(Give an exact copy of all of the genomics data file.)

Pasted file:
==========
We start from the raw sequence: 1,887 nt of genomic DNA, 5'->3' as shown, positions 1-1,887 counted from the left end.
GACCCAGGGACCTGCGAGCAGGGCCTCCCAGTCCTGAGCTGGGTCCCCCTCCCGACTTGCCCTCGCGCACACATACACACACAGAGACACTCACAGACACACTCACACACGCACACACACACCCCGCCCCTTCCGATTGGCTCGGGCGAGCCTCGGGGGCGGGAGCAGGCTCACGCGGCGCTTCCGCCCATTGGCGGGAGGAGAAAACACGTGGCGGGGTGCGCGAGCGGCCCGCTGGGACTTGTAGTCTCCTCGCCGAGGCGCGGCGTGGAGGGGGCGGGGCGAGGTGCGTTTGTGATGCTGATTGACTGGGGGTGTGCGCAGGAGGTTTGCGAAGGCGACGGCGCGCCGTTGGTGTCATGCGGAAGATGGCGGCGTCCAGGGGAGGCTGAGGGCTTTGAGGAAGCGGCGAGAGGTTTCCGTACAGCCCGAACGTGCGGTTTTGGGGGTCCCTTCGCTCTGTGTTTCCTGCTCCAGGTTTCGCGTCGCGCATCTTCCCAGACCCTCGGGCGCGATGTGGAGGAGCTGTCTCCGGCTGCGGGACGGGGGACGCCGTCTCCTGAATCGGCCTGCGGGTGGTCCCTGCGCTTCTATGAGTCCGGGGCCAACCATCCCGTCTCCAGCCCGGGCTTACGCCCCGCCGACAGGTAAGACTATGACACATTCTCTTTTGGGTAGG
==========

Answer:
We start from the raw sequence: 1,887 nt of genomic DNA, 5'->3' as shown, positions 1-1,887 counted from the left end.
GACCCAGGGACCTGCGAGCAGGGCCTCCCAGTCCTGAGCTGGGTCCCCCTCCCGACTTGCCCTCGCGCACACATACACACACAGAGACACTCACAGACACACTCACACACGCACACACACACCCCGCCCCTTCCGATTGGCTCGGGCGAGCCTCGGGGGCGGGAGCAGGCTCACGCGGCGCTTCCGCCCATTGGCGGGAGGAGAAAACACGTGGCGGGGTGCGCGAGCGGCCCGCTGGGACTTGTAGTCTCCTCGCCGAGGCGCGGCGTGGAGGGGGCGGGGCGAGGTGCGTTTGTGATGCTGATTGACTGGGGGTGTGCGCAGGAGGTTTGCGAAGGCGACGGCGCGCCGTTGGTGTCATGCGGAAGATGGCGGCGTCCAGGGGAGGCTGAGGGCTTTGAGGAAGCGGCGAGAGGTTTCCGTACAGCCCGAACGTGCGGTTTTGGGGGTCCCTTCGCTCTGTGTTTCCTGCTCCAGGTTTCGCGTCGCGCATCTTCCCAGACCCTCGGGCGCGATGTGGAGGAGCTGTCTCCGGCTGCGGGACGGGGGACGCCGTCTCCTGAATCGGCCTGCGGGTGGTCCCTGCGCTTCTATGAGTCCGGGGCCAACCATCCCGTCTCCAGCCCGGGCTTACGCCCCGCCGACAGGTAAGACTATGACACATTCTCTTTTGGGTAGG